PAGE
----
Truck Driver Settles Suit Over Tipped Freight Accident

By Leo Strupczewski, of the PA Law Weekly

Ken Fulginiti, Esq.

Staton V. Bengal Converting Services Inc.

$1.1 Million Verdict

Date of Settlement: August 12, 2009

Court and Case No.: C.P. Philadelphia, February Term 2008, No. 001245

Judge: Howland Abramson

Type of Action: Negligence

Injuries: Herniated disc

Plaintiffs’ Attorneys: Ken Fulginiti, Duffy + Partners, Philadelphia

Plaintiffs’ Experts: Frank Costanzo, liability, Chester Springs, Pa.; Keith Krupiewski, liability, Trooper, Pa.; Irene Mendelsohn, vocational, Penn Valley, Pa.; David Hopkins, economics, King of Prussia, Pa.

Defense Counsel: Greg A. Ray, Comeau & Bunker, Philadelphia

Defense Experts: Jason Walker, vocational, King of Prussia, Pa.; Chad Staller, economics, Philadelphia; Neil Kahanovitz, orthopedics, Illinois

Comment: A truck driver has settled a negli­gence suit against the company responsible for loading his tractor trailer.

The $1.1 million award comes after truck driver Stacy Staton alleged Bengal Converting Services failed to load his tractor trailer in the proper manner, causing it to tip onto its side during a slow right turn.

Stanton, according to plaintiff’s pretrial con­ference memorandum, was driving a truck for XTL Transportation in March 2006 when the accident occurred. The defendant, Bengal Converting Services, had loaded the trailer but failed to secure the items, causing them to shift to the left. The movement in weight caused the trailer and truck to tip onto its left side, accord­ing to plaintiffs’ memorandum.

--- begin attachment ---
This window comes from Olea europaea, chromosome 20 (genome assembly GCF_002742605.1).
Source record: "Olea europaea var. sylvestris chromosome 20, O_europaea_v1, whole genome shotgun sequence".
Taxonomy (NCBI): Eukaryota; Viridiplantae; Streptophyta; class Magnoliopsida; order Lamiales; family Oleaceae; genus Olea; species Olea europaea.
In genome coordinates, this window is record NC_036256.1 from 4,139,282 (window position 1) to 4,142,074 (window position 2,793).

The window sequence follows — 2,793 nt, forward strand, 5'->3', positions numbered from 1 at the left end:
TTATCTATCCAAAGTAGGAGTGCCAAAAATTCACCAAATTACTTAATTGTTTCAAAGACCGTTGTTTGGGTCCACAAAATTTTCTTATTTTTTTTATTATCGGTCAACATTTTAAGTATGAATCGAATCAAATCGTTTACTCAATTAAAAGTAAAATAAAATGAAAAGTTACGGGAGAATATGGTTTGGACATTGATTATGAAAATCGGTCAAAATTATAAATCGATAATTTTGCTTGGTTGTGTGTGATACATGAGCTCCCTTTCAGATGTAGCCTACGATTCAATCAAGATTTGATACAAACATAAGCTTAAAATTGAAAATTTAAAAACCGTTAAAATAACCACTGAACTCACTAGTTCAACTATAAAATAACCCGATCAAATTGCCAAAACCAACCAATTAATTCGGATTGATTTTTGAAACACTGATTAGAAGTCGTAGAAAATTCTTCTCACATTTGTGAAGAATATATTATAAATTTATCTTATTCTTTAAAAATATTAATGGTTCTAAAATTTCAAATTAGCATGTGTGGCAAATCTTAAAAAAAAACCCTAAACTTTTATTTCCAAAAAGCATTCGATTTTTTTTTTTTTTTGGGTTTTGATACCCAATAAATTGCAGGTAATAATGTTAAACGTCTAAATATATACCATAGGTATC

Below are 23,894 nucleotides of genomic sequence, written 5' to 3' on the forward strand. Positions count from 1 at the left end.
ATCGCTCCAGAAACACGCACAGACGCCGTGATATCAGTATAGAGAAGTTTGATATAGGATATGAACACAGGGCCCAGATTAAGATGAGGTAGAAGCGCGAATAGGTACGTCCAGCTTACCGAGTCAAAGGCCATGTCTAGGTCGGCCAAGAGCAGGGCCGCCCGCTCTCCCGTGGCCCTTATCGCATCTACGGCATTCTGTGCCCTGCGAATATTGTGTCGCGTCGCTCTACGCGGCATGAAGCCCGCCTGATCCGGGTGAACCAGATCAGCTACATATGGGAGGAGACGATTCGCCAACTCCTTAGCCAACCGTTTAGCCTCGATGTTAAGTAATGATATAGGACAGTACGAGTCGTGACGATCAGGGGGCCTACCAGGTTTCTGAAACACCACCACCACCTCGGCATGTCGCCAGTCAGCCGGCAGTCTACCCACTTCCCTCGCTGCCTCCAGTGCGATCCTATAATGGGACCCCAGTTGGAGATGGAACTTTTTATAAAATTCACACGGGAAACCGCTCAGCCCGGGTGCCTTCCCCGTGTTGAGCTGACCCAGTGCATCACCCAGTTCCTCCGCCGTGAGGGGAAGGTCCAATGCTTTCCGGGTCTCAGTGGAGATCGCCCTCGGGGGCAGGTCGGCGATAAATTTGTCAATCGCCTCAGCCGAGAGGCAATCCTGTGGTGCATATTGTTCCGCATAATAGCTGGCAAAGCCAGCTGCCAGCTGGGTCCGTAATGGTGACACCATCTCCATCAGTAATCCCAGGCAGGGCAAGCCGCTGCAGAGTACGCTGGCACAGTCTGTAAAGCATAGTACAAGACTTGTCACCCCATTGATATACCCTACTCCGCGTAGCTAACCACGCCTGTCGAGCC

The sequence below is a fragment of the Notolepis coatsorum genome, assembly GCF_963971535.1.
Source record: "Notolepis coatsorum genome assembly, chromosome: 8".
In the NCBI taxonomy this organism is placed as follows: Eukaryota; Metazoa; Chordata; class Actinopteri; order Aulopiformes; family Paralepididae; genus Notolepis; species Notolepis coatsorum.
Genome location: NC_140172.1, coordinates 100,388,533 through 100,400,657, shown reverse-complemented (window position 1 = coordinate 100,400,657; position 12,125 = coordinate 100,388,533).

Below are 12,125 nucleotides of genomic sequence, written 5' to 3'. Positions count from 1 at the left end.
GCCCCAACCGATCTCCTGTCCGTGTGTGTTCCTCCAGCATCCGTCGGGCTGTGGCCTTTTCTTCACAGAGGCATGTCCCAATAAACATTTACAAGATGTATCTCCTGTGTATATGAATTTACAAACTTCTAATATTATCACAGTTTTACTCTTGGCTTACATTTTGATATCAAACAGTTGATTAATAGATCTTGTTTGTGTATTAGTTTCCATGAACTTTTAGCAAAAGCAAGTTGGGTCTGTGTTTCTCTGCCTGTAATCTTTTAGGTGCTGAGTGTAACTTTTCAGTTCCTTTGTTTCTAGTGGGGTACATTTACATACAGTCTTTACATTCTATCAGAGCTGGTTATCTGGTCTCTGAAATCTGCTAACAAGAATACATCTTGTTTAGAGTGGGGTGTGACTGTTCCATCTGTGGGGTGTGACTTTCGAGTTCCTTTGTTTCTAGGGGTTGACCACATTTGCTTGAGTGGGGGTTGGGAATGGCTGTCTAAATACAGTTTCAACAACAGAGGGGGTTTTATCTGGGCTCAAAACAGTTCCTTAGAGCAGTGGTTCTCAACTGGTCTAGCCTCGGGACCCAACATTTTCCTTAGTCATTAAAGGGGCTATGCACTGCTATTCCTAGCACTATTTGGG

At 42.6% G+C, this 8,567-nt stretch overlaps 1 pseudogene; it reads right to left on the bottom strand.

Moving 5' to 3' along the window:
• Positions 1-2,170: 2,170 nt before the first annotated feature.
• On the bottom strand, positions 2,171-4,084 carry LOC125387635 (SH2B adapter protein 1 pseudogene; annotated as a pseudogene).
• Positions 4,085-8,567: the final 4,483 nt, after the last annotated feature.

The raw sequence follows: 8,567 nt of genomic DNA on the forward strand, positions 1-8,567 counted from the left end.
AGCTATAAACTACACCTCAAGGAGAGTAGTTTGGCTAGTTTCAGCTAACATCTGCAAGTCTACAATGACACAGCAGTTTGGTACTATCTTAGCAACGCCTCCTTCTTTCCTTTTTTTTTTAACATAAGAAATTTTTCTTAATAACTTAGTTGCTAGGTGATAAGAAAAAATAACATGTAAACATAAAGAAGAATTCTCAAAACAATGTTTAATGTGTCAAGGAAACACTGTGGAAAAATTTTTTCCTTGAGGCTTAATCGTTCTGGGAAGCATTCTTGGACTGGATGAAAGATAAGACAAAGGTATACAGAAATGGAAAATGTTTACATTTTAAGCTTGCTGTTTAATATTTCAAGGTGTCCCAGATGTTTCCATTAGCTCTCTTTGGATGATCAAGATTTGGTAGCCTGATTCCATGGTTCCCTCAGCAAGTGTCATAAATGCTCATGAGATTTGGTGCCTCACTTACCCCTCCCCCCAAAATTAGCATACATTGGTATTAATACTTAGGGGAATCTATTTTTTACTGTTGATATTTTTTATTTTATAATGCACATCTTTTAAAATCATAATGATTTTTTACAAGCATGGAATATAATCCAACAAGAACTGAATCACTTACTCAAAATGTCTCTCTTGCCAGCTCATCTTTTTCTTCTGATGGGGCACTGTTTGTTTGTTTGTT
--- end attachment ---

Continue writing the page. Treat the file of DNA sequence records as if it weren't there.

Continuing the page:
Bengal’s negligence was rooted in the fact that it failed to load the items, which were on skids, using a proper method, according to plaintiffs’ memorandum.

Of particular note, according to plaintiffs’ memorandum, was that Bengal loaded the plas­tic skids on a new wooden floor — the equiva­lent of “an ice skating rink,” according to the reporting police officers — in the truck.

Plaintiffs’ attorney Ken Fulginiti said he felt the deposition of the reporting police officers, who happened to be special­ists in truck enforcement, was helpful to his clients’ case.

“At the scene, they gave a citation to my client and his company for not secur­ing the load within the truck,” Fulginiti said. “During the deposition, as I think more facts were explained to the police officers, they expressed the opinion that the company that loaded the truck was really negligent for a number of reasons.”

Those reasons included the use of plastic skids on a new wooden floor.

“On top of that, the defendants’ witnesses from Bengal did not support that the defendants followed the proper procedure in loading the truck,” Fulginiti said. “We got them to concede that they deviated on a couple of levels from how the truck should have been loaded.”

“The loaded skids were not secured by lateral braces, airbags, dunnage or anti-skid mats — all acceptable forms of securement,” Fulginiti wrote in plaintiffs’ memorandum. “The Bengal designee testified that they simply try to load the skids themselves in a manner that they will brace themselves. Such is a completely improper method of loading.”

Bengal, though, argued they were not solely responsible for the accident.

In defendants’ settlement conference memo­randum, Bengal argued Stanton had “an oppor­tunity and a duty” to inspect the trailer before leaving XTL’s property.